The Gaslight Anthem — Get Hurt

The follow-up to 2012's Handwritten

You can trust Louder Our experienced team has worked for some of the biggest brands in music. From testing headphones to reviewing albums, our experts aim to create reviews you can trust. Find out more about how we review.

For their fifth album, The Gaslight Anthem changed their modus operandi and found a different way of working in the studio, in an attempt to take their sound to the next level.

It’s a “new” Gaslight Anthem, then?

Not so as you’d notice. There’s a reassuring familiarity to the beefy hooks and rousing melodies, no one’s going to be alienated by the changes, but there’s the potential for millions of converts to come on board. The chief difference is in the way the songs were recorded, eschewing the practice of previous albums where the band played together in one room with minimal overdubs. “We built it like you would a house, you put the framework down,” says front man Brian Fallon. “We were experimenting with the sounds so much, you just couldn’t do it live. There was too much going on.”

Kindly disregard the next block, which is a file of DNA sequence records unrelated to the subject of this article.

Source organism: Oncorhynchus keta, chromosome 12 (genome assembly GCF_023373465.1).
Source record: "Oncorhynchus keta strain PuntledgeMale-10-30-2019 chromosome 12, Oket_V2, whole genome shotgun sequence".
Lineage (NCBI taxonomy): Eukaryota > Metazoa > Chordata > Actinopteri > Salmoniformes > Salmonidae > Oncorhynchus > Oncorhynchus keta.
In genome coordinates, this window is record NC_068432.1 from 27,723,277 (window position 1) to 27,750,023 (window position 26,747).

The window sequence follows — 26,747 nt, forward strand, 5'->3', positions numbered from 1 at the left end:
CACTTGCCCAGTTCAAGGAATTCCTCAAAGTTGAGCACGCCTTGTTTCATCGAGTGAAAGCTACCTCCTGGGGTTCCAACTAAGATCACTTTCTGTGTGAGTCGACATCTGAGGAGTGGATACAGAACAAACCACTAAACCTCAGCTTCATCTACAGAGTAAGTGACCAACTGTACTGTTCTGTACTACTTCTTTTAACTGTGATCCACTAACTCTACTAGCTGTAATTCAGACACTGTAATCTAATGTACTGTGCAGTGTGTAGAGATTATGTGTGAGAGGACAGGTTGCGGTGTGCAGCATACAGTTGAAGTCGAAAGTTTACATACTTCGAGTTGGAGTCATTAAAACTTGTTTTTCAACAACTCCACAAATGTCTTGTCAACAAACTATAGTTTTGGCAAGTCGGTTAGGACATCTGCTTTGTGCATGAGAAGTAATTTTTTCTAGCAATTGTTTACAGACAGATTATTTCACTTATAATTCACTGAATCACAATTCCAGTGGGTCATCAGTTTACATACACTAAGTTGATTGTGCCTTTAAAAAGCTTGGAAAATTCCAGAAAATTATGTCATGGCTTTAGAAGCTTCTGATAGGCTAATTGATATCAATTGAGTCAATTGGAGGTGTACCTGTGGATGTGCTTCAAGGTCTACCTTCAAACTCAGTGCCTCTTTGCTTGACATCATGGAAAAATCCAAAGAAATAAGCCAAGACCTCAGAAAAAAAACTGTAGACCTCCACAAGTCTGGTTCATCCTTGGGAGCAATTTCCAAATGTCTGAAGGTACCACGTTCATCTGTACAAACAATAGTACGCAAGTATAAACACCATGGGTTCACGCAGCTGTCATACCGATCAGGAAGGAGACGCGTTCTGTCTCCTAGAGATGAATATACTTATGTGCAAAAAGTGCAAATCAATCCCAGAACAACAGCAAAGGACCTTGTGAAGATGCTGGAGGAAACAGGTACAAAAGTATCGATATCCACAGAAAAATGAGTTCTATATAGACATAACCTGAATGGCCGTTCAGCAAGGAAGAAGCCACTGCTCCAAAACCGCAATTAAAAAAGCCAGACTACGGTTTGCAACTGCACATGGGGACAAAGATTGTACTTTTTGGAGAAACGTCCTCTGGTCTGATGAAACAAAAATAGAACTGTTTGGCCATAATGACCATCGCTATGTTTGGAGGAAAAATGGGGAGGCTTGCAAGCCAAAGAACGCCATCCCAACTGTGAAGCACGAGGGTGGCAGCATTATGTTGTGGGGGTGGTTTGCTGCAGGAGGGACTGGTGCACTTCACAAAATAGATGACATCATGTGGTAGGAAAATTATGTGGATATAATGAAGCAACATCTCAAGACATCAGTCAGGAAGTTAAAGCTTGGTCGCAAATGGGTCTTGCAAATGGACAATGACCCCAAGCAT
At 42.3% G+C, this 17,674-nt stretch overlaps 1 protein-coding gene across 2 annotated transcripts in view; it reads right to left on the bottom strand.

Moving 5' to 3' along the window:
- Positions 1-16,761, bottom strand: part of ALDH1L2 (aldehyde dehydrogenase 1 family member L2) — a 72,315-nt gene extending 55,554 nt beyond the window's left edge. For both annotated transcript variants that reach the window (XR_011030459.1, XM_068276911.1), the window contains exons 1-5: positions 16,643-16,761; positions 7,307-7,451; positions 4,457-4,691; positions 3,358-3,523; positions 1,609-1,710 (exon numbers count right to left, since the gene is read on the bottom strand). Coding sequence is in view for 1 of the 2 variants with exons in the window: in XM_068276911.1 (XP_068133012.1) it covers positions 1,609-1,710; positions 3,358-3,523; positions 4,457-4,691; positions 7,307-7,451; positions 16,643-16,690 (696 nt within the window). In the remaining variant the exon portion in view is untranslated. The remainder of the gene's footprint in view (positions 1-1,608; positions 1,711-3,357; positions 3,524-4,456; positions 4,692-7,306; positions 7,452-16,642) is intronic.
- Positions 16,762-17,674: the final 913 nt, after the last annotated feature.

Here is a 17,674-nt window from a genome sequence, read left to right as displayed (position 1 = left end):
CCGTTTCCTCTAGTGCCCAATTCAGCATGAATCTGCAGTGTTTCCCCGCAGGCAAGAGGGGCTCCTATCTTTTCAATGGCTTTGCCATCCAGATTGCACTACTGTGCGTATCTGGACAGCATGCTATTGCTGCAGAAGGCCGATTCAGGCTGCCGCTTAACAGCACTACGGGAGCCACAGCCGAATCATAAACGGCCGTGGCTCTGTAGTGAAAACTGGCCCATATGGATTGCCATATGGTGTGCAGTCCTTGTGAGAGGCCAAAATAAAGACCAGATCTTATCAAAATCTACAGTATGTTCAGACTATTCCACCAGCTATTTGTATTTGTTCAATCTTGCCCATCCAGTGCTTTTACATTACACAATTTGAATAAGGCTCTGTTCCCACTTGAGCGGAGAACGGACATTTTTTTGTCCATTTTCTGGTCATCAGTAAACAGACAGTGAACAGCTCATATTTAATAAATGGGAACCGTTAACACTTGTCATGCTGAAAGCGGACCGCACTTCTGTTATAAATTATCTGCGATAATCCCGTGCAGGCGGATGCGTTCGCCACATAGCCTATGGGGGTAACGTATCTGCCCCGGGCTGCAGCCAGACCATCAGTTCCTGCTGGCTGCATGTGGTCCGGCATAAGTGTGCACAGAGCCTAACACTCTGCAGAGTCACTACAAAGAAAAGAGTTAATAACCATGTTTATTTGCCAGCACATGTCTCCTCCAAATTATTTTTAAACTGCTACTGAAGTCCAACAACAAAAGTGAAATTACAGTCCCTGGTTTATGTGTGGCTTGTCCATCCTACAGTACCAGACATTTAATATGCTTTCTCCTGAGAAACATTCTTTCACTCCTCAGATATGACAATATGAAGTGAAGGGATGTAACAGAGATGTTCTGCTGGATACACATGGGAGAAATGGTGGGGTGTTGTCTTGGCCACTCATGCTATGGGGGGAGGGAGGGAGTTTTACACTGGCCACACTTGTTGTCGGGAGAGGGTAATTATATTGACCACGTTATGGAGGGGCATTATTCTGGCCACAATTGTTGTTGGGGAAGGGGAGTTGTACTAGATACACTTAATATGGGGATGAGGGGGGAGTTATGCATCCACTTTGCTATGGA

Hmm, wouldn’t that result in a lack of vibe or spontaneity?

You might think that, but Get Hurt is – paradoxically – the most cohesive and intuitive record the band have ever made. The four-way telepathy is still there, even if the players weren’t always in the same room.

The last album Handwritten did very well; was there really any reason to tinker with the formula?

Standing still can be as risky as shifting gears, and the band were keen to challenge themselves. “It wasn’t exactly clear when we started what we were going to do,” says Fallon. “We just knew we had to change it up in order to maintain being a relevant band to ourselves.”

Were they thinking of anyone in particular when they started the record?

Fallon: “I was listening to bands who were making a bold statement with their records, when the record did the talking for itself. For example, when Pink Floyd lost Syd Barrett and David Gilmour took over on vocals. When U2 went from The Joshua Tree to Achtung Baby!, and The Rolling Stones when they went from being a blues band to Beggars Banquet.”

Speaking of veteran superstars, might the band still suffer from the dismissive “Springsteen’s mates” tag that’s occasionally been used to beat them down?

Well, the album is certainly still Bruce-like in places, but the overall impression is of a band painting on a much broader canvas of rock classicism. They don’t deny their influences, and are confident enough to show us more of them.

Terry Staunton was a senior editor at NME for ten years before joined the founding editorial team of Uncut. Now freelance, specialising in music, film and television, his work has appeared in Classic Rock, The Times, Vox, Jack, Record Collector, Creem, The Village Voice, Hot Press, Sour Mash, Get Rhythm, Uncut DVD, When Saturday Comes, DVD World, Radio Times and on the website Music365.